Tuesday, February 21, 2006

Had, Have not

I should know better than to feel this way, but that doesn't really help so much at the moment. I just dropped my girl off at a friend's house for a slumber party tonight. (It's vacation this week.) I googled for directions to the house and figured it was probably going to be a nice neighborhood. And indeed it was--big, beautiful houses on big lots. I dropped her off, gave her a hug and a kiss and went on my way. And proceeded to feel more and terrible as I drove home away from those big beautiful houses on big lots back to my duplex that I can barely afford, and even still with the trashy neighbor downstairs, in a much more modest neighborhood.
Yeah yeah. I know it's not supposed to matter. We have a nice enough home with a fireplace even and a little side patio where I can plant flower beds in the summer, but I grew up in a big beautiful houses and it was nice. We're supposed to say it doesn't matter, as long as we give our children all the love and guidance they need. As if somehow having money would preclude us from being able to do that. I think sometimes that's just a leap in logic people make when they can't afford as much. It makes me feel crappy because I can't provide that kind of life, at least not right now I can't. And even the house I did have that I had to move out of to get away from my ex and save my sanity isn't all that great. This is terrible but I'm worried she'll come home and ask me why we don't have a house that nice. What can I say other than that it is a result of the choices I have made.
Sure, I realize if I had made different choices that led me to the big beautiful home at this point in time I wouldn't have the girl I have right now and she wouldn't have had the experience of being a baby in Hawaii. She wouldn't have spent seven years of her life living in Japan and wouldn't be bilingual. She wouldn't have had the four or five trips to Hawaii that we took during those years. She would have still had the summers in New Hampshire since this is where we would have been to begin with, but she wouldn't have had anything to contrast them with. I wouldn't be who I am and she wouldn't exist, so it's a stupid thing to ponder in the first place.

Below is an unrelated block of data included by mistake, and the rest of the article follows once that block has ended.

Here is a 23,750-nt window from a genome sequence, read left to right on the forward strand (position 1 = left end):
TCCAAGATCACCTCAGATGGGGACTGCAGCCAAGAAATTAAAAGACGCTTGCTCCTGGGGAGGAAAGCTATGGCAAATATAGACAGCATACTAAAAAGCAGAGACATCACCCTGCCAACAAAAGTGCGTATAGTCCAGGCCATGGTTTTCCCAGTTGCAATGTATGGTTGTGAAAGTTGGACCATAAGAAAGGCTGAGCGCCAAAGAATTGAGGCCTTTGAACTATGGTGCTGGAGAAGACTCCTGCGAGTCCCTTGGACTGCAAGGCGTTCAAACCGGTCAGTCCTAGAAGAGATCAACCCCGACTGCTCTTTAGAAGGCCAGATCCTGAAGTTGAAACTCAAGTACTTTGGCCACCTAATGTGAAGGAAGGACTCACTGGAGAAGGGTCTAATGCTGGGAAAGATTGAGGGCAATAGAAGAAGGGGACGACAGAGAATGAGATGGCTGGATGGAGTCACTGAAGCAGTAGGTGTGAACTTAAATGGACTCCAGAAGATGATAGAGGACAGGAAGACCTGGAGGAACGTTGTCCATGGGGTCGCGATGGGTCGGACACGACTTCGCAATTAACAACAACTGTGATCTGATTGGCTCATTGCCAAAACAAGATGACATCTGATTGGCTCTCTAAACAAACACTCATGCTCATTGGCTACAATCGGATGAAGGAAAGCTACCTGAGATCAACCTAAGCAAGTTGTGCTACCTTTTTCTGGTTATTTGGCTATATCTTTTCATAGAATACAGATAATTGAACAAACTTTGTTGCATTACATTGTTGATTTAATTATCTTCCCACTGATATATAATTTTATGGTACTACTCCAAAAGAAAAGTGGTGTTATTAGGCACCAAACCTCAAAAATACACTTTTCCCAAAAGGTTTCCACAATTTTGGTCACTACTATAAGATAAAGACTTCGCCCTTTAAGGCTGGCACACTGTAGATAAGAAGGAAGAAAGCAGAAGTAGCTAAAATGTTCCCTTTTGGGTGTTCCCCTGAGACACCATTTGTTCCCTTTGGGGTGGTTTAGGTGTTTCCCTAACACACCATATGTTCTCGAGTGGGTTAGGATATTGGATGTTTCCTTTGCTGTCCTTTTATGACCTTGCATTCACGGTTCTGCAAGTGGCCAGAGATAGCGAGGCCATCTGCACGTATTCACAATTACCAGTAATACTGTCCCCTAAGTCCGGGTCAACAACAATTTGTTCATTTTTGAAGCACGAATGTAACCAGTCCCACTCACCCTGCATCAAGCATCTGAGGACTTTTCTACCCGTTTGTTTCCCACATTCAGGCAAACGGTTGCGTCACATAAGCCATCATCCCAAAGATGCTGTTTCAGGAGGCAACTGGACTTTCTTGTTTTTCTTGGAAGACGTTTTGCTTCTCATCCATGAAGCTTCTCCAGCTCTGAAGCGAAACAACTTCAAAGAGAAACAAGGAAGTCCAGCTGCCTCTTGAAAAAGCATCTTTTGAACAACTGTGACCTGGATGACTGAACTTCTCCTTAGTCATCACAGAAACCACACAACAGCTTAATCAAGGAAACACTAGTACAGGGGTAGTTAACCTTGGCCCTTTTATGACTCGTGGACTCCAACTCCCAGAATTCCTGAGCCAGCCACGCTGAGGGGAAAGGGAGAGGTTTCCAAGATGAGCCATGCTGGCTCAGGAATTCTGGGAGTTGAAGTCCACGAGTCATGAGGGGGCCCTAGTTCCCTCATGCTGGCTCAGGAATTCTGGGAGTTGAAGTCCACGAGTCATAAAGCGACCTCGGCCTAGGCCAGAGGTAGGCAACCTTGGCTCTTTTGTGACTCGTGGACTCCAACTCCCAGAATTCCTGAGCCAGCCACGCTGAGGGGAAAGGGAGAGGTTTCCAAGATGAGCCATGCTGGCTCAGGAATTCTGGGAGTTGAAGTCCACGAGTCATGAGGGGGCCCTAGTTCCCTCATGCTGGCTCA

Still, as someone who got to grow up privileged to live in a nice house with nice stuff, it's frustrating to know that I'm not providing the same for my girl. My folks didn't grow up rich. It's not like I'm letting down some long standing family tradition. Most of the time I don't think about it much really. Probably because thinking about it makes me feel like somewhat of a failure.


Heidi said...

the big beautiful houses probably aren't as nice as they seem. the families that live in them are probably out of touch with each other because mom and dad work too much to keep their necks above the rising tide of their debts.

Bob said...

We lived in a duplex for many years before we finally bought a house. My son had a room that I built in the basement and the three girls shared a single room.

Oddly enough, our home was never empty and they had friends over all the time. It is how you fill your house with people and love that matters, not the size or the neighborhood.

Peruby said...

I do the same thing with my daughter and feel the same way too. More often than I want to.

mama said...

yeah, isn't it easy to doubt how much we really are doing for our little ones? and question if we really are doing enough? though, she is rich in experience, and I am sure she will treasure that, especially as she gets older, where she will be able to use that to accomplish whatever she wishes. As one of the rules on my old "Maui Rules" t-shirt goes, "He who dies with the most stuff, still dies." give yourself a pat on the back mama! :)

Pam said...

Thanks for the comments.
I know better, or at least I should know better than to suck into that perspective. It really did sting though.
I guess it caught me off guard. Life is not perfect. I am certainly not perfect. If we raised our kids to expect everything to be perfect, they'd be in for such a hard fall when they went out into the world and fended for themselves.